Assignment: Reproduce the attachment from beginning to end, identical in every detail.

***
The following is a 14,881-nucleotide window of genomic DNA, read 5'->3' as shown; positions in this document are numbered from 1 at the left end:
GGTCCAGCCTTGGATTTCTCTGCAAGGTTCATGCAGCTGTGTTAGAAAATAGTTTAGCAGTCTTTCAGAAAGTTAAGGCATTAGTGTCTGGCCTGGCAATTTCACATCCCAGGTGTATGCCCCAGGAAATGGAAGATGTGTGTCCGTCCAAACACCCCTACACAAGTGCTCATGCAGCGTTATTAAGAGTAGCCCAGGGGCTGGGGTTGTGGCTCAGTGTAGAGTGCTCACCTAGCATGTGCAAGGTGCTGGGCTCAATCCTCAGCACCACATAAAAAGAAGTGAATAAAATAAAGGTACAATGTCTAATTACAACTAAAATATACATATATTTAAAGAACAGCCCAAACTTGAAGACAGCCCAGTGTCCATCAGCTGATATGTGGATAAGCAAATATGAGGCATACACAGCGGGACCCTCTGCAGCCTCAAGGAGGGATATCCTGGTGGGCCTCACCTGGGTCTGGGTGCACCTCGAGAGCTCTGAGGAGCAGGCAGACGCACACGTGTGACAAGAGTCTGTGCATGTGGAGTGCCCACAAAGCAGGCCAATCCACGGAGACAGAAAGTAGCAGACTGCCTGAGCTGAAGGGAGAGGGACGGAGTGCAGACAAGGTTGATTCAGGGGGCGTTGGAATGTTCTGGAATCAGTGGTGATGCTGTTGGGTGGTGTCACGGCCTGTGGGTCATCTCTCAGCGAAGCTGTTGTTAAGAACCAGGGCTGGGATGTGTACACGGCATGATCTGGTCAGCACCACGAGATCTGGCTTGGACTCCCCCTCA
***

The following is a 14,881-nucleotide window of genomic DNA, read 5'->3' as shown; positions in this document are numbered from 1 at the left end:
GGTCCAGCCTTGGATTTCTCTGCAAGGTTCATGCAGCTGTGTTAGAAAATAGTTTAGCAGTCTTTCAGAAAGTTAAGGCATTAGTGTCTGGCCTGGCAATTTCACATCCCAGGTGTATGCCCCAGGAAATGGAAGATGTGTGTCCGTCCAAACACCCCTACACAAGTGCTCATGCAGCGTTATTAAGAGTAGCCCAGGGGCTGGGGTTGTGGCTCAGTGTAGAGTGCTCACCTAGCATGTGCAAGGTGCTGGGCTCAATCCTCAGCACCACATAAAAAGAAGTGAATAAAATAAAGGTACAATGTCTAATTACAACTAAAATATACATATATTTAAAGAACAGCCCAAACTTGAAGACAGCCCAGTGTCCATCAGCTGATATGTGGATAAGCAAATATGAGGCATACACAGCGGGACCCTCTGCAGCCTCAAGGAGGGATATCCTGGTGGGCCTCACCTGGGTCTGGGTGCACCTCGAGAGCTCTGAGGAGCAGGCAGACGCACACGTGTGACAAGAGTCTGTGCATGTGGAGTGCCCACAAAGCAGGCCAATCCACGGAGACAGAAAGTAGCAGACTGCCTGAGCTGAAGGGAGAGGGACGGAGTGCAGACAAGGTTGATTCAGGGGGCGTTGGAATGTTCTGGAATCAGTGGTGATGCTGTTGGGTGGTGTCACGGCCTGTGGGTCATCTCTCAGCGAAGCTGTTGTTAAGAACCAGGGCTGGGATGTGTACACGGCATGATCTGGTCAGCACCACGAGATCTGGCTTGGACTCCCCCTCA